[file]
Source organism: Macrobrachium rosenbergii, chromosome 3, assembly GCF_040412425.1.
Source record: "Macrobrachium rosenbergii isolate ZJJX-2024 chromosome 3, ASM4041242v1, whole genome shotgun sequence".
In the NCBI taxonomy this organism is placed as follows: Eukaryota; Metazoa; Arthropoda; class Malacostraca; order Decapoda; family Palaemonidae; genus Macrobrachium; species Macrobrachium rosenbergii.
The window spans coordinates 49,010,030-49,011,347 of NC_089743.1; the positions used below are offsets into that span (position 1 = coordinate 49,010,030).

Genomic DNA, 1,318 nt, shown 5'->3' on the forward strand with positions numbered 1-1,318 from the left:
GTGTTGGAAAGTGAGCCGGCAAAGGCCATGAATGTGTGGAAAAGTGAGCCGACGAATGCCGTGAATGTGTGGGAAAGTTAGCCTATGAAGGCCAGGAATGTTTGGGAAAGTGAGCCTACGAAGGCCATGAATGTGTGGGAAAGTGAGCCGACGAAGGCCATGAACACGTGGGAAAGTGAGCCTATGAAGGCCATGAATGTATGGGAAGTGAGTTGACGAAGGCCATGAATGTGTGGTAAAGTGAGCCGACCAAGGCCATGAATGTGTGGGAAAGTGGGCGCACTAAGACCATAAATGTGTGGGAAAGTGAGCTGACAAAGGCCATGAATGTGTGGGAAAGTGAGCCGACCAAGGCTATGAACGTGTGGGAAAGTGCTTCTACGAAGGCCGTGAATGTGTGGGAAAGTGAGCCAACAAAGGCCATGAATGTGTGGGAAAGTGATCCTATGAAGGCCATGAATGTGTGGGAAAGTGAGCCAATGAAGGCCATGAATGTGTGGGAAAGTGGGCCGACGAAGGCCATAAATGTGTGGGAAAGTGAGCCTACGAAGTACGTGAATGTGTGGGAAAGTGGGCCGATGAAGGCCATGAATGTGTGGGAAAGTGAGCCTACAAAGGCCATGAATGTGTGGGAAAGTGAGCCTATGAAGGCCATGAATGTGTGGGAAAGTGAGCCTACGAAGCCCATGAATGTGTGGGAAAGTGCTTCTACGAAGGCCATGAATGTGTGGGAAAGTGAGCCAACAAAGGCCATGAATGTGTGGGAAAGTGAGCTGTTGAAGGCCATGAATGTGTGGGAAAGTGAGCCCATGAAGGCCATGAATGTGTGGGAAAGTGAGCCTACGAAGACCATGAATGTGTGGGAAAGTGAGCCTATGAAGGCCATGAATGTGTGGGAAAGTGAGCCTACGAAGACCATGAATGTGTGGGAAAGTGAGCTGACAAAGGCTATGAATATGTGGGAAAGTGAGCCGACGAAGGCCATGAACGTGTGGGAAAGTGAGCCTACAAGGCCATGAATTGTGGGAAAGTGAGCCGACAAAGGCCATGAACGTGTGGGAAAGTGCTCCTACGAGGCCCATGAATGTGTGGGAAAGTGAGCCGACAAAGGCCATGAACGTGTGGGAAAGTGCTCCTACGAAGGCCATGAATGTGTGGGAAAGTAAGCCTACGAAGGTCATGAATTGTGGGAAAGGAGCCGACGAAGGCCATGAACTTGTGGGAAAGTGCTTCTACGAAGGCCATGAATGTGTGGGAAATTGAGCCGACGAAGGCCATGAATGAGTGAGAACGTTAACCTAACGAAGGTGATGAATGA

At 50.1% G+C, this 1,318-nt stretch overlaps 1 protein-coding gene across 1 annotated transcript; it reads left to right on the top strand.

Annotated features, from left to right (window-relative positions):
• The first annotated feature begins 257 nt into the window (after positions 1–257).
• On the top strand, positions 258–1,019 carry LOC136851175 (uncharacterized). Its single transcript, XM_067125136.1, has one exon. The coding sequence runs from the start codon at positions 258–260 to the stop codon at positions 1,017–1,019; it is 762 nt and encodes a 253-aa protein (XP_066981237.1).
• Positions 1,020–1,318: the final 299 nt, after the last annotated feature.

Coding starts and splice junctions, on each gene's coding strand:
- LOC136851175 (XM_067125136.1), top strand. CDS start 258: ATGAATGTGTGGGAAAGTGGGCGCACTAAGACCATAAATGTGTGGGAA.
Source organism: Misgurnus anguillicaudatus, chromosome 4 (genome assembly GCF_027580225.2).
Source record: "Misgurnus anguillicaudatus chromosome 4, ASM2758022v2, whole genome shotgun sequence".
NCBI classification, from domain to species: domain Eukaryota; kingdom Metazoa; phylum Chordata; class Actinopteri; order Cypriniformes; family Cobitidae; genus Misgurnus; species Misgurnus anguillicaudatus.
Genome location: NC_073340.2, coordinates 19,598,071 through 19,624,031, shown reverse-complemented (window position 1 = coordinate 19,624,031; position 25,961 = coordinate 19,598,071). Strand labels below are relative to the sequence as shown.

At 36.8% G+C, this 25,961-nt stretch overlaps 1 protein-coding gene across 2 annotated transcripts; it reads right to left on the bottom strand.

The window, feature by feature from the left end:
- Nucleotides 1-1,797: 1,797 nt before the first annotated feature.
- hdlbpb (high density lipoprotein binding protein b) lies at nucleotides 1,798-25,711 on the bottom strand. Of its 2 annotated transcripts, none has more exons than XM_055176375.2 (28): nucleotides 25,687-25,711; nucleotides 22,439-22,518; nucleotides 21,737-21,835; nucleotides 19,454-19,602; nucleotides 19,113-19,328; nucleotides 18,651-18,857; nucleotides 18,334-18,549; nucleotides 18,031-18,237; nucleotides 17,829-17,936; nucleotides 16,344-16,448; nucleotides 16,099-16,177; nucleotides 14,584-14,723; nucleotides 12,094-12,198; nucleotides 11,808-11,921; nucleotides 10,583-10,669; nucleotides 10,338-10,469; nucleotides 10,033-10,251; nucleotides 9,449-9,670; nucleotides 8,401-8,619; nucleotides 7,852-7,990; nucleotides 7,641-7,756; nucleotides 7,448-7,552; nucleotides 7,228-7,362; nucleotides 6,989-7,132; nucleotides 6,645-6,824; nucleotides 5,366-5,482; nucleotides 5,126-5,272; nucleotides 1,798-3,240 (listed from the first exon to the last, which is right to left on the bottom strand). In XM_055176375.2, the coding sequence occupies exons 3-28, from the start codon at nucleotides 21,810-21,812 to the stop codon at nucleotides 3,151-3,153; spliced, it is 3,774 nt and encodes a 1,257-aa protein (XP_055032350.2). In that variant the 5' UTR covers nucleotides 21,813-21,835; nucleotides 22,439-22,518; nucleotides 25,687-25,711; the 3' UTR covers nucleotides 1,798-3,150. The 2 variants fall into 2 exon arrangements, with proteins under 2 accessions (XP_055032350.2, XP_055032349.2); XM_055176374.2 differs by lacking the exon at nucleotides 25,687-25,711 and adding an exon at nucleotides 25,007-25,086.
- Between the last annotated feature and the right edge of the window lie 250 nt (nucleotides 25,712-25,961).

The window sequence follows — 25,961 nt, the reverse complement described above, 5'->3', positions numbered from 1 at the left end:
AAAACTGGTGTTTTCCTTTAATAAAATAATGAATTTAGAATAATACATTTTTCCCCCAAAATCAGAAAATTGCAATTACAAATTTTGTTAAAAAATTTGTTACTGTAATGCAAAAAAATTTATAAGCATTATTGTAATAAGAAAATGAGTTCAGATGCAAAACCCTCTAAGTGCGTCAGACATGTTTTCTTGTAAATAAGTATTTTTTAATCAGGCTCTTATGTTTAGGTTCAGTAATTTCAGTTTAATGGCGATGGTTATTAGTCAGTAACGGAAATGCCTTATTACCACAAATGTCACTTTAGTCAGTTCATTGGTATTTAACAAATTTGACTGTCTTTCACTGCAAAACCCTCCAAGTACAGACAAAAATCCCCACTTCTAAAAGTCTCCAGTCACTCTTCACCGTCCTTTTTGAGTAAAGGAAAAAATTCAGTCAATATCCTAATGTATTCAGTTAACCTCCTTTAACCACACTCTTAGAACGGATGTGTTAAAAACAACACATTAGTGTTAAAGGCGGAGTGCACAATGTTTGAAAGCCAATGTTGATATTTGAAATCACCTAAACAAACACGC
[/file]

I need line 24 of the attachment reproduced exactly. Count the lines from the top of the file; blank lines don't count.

AAAACTGGTGTTTTCCTTTAATAAAATAATGAATTTAGAATAATACATTTTTCCCCCAAAATCAGAAAATTGCAATTACAAATTTTGTTAAAAAATTTGTTACTGTAATGCAAAAAAATTTATAAGCATTATTGTAATAAGAAAATGAGTTCAGATGCAAAACCCTCTAAGTGCGTCAGACATGTTTTCTTGTAAATAAGTATTTTTTAATCAGGCTCTTATGTTTAGGTTCAGTAATTTCAGTTTAATGGCGATGGTTATTAGTCAGTAACGGAAATGCCTTATTACCACAAATGTCACTTTAGTCAGTTCATTGGTATTTAACAAATTTGACTGTCTTTCACTGCAAAACCCTCCAAGTACAGACAAAAATCCCCACTTCTAAAAGTCTCCAGTCACTCTTCACCGTCCTTTTTGAGTAAAGGAAAAAATTCAGTCAATATCCTAATGTATTCAGTTAACCTCCTTTAACCACACTCTTAGAACGGATGTGTTAAAAACAACACATTAGTGTTAAAGGCGGAGTGCACAATGTTTGAAAGCCAATGTTGATATTTGAAATCACCTAAACAAACACGC